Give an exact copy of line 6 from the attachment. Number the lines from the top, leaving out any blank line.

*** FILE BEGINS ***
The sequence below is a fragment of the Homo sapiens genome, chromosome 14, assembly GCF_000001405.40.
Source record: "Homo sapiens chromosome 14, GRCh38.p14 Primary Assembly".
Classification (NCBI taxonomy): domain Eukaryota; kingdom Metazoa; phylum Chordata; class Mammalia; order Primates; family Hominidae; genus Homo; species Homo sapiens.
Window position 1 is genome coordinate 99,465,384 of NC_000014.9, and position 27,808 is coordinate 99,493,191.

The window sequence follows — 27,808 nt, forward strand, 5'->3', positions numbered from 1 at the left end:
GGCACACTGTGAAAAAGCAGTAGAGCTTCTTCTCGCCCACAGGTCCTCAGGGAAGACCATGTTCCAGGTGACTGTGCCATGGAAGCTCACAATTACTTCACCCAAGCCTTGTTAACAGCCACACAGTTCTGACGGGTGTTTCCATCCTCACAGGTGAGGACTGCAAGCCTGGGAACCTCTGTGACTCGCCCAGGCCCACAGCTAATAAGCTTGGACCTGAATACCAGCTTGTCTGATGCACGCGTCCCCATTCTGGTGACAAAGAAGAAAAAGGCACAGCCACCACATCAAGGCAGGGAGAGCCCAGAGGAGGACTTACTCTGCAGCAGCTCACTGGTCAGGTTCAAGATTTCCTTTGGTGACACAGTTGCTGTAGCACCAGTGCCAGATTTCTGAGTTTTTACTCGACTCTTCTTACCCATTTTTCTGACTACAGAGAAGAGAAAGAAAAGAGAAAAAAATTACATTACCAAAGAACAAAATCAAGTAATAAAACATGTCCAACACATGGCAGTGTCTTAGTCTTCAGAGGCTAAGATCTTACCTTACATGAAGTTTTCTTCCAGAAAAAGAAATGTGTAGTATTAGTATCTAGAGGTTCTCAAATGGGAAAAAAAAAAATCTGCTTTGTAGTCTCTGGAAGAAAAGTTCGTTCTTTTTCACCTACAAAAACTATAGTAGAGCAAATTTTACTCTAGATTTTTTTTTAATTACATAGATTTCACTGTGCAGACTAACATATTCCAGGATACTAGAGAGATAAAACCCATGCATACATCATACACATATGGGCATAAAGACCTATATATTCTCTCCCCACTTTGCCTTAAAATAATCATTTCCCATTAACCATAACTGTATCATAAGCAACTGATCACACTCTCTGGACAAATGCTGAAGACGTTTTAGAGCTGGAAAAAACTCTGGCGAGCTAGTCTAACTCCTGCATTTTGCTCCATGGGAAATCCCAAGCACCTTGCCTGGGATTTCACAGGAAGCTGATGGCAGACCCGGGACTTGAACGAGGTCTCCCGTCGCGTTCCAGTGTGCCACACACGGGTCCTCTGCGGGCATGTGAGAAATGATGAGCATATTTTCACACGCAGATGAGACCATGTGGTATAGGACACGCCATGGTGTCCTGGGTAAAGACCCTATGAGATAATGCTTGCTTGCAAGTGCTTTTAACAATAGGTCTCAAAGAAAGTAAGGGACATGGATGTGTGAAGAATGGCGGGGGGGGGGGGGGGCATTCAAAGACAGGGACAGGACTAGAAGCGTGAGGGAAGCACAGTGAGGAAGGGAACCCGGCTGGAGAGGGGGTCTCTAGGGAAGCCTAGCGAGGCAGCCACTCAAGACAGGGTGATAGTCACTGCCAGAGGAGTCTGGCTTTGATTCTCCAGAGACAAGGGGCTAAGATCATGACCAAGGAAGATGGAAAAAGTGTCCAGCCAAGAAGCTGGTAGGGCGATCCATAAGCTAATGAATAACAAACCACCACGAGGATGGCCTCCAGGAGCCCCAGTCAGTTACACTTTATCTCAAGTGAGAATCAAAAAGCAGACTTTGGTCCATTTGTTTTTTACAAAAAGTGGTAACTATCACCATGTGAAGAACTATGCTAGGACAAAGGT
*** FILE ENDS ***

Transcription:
GGCACACTGTGAAAAAGCAGTAGAGCTTCTTCTCGCCCACAGGTCCTCAGGGAAGACCATGTTCCAGGTGACTGTGCCATGGAAGCTCACAATTACTTCACCCAAGCCTTGTTAACAGCCACACAGTTCTGACGGGTGTTTCCATCCTCACAGGTGAGGACTGCAAGCCTGGGAACCTCTGTGACTCGCCCAGGCCCACAGCTAATAAGCTTGGACCTGAATACCAGCTTGTCTGATGCACGCGTCCCCATTCTGGTGACAAAGAAGAAAAAGGCACAGCCACCACATCAAGGCAGGGAGAGCCCAGAGGAGGACTTACTCTGCAGCAGCTCACTGGTCAGGTTCAAGATTTCCTTTGGTGACACAGTTGCTGTAGCACCAGTGCCAGATTTCTGAGTTTTTACTCGACTCTTCTTACCCATTTTTCTGACTACAGAGAAGAGAAAGAAAAGAGAAAAAAATTACATTACCAAAGAACAAAATCAAGTAATAAAACATGTCCAACACATGGCAGTGTCTTAGTCTTCAGAGGCTAAGATCTTACCTTACATGAAGTTTTCTTCCAGAAAAAGAAATGTGTAGTATTAGTATCTAGAGGTTCTCAAATGGGAAAAAAAAAAATCTGCTTTGTAGTCTCTGGAAGAAAAGTTCGTTCTTTTTCACCTACAAAAACTATAGTAGAGCAAATTTTACTCTAGATTTTTTTTTAATTACATAGATTTCACTGTGCAGACTAACATATTCCAGGATACTAGAGAGATAAAACCCATGCATACATCATACACATATGGGCATAAAGACCTATATATTCTCTCCCCACTTTGCCTTAAAATAATCATTTCCCATTAACCATAACTGTATCATAAGCAACTGATCACACTCTCTGGACAAATGCTGAAGACGTTTTAGAGCTGGAAAAAACTCTGGCGAGCTAGTCTAACTCCTGCATTTTGCTCCATGGGAAATCCCAAGCACCTTGCCTGGGATTTCACAGGAAGCTGATGGCAGACCCGGGACTTGAACGAGGTCTCCCGTCGCGTTCCAGTGTGCCACACACGGGTCCTCTGCGGGCATGTGAGAAATGATGAGCATATTTTCACACGCAGATGAGACCATGTGGTATAGGACACGCCATGGTGTCCTGGGTAAAGACCCTATGAGATAATGCTTGCTTGCAAGTGCTTTTAACAATAGGTCTCAAAGAAAGTAAGGGACATGGATGTGTGAAGAATGGCGGGGGGGGGGGGGGGCATTCAAAGACAGGGACAGGACTAGAAGCGTGAGGGAAGCACAGTGAGGAAGGGAACCCGGCTGGAGAGGGGGTCTCTAGGGAAGCCTAGCGAGGCAGCCACTCAAGACAGGGTGATAGTCACTGCCAGAGGAGTCTGGCTTTGATTCTCCAGAGACAAGGGGCTAAGATCATGACCAAGGAAGATGGAAAAAGTGTCCAGCCAAGAAGCTGGTAGGGCGATCCATAAGCTAATGAATAACAAACCACCACGAGGATGGCCTCCAGGAGCCCCAGTCAGTTACACTTTATCTCAAGTGAGAATCAAAAAGCAGACTTTGGTCCATTTGTTTTTTACAAAAAGTGGTAACTATCACCATGTGAAGAACTATGCTAGGACAAAGGT